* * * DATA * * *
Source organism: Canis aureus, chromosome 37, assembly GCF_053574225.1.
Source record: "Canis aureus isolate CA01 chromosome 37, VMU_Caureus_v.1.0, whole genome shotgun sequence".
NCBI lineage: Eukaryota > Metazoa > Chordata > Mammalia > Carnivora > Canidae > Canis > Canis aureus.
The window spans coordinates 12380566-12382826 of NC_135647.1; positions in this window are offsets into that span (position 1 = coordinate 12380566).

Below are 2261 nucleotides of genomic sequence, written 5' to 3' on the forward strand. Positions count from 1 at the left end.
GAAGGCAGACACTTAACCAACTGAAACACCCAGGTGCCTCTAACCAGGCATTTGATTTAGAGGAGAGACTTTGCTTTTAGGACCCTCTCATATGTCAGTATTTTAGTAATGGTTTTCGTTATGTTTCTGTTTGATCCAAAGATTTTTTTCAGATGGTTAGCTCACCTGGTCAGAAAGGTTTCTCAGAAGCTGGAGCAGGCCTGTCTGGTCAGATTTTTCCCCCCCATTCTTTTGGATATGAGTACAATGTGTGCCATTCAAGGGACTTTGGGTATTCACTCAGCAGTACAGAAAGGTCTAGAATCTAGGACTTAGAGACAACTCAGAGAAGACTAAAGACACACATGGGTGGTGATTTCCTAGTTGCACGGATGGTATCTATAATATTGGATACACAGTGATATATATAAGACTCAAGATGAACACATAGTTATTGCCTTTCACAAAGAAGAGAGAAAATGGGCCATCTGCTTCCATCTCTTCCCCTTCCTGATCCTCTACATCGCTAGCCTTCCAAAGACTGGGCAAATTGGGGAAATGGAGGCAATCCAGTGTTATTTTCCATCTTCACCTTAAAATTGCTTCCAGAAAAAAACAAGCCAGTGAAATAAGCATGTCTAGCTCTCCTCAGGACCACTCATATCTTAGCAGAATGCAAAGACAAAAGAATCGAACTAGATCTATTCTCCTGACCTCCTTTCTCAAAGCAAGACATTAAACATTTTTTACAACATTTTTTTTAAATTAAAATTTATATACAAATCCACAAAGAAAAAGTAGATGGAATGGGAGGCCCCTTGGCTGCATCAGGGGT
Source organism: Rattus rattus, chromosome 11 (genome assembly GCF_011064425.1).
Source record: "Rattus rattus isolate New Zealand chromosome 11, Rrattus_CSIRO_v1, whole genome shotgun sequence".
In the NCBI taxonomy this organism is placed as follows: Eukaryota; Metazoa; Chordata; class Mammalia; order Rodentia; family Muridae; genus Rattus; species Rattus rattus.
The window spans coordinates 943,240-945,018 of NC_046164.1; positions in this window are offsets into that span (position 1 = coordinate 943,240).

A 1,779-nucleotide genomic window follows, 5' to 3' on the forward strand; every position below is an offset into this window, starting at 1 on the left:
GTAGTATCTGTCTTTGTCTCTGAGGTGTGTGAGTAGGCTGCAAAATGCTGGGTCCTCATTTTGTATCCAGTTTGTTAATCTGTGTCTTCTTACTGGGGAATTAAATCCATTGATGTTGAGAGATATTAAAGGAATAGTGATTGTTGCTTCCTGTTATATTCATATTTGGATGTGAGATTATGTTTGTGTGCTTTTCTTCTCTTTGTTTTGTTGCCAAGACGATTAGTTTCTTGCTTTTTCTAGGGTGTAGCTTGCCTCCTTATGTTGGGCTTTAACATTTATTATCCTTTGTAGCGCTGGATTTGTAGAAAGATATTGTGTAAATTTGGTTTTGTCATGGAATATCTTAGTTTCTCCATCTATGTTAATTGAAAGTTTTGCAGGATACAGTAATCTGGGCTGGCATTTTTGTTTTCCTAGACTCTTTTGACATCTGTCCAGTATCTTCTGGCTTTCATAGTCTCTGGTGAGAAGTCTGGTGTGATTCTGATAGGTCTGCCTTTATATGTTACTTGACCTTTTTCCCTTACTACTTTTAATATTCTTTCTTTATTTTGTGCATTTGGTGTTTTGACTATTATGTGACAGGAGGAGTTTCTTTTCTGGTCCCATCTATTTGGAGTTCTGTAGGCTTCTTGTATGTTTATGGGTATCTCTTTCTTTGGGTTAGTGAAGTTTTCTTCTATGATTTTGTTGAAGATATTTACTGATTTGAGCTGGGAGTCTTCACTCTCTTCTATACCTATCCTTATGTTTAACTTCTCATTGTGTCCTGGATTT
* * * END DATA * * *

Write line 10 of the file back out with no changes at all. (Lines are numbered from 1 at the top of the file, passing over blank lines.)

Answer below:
The window spans coordinates 943,240-945,018 of NC_046164.1; positions in this window are offsets into that span (position 1 = coordinate 943,240).